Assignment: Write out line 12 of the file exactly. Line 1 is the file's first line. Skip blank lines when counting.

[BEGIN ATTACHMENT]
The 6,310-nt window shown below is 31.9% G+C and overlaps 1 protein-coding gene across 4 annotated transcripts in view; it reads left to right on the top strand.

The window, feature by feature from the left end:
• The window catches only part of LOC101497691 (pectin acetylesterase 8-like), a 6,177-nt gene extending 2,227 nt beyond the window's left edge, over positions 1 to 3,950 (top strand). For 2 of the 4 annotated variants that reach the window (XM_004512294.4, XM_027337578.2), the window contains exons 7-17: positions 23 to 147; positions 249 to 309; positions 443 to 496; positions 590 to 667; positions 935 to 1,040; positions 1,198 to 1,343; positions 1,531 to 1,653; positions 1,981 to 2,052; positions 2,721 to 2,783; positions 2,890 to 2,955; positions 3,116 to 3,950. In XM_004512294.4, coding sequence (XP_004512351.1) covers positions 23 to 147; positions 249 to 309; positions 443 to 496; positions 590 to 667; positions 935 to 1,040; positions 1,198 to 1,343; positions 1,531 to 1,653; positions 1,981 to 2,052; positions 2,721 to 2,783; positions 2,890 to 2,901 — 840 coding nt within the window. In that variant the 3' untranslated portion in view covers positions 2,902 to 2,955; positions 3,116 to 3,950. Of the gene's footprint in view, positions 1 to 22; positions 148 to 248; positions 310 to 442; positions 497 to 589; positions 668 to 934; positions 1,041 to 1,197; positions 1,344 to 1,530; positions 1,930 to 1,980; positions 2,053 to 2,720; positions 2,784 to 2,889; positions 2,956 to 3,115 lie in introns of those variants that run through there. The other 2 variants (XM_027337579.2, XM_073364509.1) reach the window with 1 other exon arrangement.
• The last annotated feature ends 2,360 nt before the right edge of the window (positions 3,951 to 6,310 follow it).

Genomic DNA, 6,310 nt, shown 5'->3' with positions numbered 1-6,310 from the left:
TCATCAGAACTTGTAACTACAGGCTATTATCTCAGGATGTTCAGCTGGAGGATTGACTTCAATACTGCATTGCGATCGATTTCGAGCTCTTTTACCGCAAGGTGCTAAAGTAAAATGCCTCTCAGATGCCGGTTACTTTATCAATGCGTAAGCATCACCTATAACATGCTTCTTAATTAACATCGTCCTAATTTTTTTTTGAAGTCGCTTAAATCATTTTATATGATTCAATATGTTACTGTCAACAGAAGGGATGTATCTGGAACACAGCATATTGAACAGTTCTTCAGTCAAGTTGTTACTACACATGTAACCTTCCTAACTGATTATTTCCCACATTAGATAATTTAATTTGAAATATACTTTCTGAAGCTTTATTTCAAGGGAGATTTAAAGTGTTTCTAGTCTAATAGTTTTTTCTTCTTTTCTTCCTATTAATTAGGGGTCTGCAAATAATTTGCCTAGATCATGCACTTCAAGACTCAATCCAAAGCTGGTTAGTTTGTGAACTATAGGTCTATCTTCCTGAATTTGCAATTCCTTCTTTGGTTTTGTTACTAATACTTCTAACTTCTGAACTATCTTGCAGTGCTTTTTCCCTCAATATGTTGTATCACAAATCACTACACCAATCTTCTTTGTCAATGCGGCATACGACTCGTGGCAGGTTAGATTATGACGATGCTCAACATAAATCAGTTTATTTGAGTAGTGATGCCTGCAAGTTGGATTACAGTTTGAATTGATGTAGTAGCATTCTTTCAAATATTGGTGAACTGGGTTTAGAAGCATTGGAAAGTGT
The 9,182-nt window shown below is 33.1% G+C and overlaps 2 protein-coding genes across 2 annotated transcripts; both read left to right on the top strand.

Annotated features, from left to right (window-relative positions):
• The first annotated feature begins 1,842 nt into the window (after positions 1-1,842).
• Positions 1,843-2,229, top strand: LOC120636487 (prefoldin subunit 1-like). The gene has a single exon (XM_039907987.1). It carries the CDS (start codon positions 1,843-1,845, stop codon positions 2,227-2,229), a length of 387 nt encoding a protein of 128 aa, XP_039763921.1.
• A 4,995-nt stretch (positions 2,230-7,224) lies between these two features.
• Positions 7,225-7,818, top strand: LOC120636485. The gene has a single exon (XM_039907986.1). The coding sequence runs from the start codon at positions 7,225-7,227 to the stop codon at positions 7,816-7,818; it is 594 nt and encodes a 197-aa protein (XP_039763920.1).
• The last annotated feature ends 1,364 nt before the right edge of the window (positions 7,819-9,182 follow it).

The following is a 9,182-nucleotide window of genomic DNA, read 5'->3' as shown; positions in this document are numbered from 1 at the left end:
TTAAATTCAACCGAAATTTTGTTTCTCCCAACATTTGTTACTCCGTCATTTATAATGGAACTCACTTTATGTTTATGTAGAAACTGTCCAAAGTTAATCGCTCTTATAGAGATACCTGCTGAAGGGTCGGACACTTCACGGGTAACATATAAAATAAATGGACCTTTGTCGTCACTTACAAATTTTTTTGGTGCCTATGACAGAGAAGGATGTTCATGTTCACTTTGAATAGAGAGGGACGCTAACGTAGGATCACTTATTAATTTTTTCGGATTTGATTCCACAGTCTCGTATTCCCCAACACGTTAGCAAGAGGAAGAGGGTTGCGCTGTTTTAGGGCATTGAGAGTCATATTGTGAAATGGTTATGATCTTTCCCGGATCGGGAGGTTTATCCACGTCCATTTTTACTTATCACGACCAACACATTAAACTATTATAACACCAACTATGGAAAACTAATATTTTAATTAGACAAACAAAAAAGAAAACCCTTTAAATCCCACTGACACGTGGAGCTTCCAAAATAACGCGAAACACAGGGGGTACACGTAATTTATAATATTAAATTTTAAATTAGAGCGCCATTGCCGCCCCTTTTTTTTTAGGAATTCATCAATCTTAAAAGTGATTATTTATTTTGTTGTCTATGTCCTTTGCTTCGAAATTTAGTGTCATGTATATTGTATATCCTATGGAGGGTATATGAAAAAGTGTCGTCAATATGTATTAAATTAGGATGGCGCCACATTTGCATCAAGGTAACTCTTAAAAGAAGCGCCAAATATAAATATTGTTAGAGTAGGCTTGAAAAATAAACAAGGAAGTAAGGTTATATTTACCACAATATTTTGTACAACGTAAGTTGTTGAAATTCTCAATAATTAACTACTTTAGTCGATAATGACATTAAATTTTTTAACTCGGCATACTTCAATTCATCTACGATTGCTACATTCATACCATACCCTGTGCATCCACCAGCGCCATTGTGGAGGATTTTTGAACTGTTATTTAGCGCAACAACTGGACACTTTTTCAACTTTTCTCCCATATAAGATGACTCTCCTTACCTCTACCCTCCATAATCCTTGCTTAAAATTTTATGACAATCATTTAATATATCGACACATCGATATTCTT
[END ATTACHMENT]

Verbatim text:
• Positions 7,225-7,818, top strand: LOC120636485. The gene has a single exon (XM_039907986.1). The coding sequence runs from the start codon at positions 7,225-7,227 to the stop codon at positions 7,816-7,818; it is 594 nt and encodes a 197-aa protein (XP_039763920.1).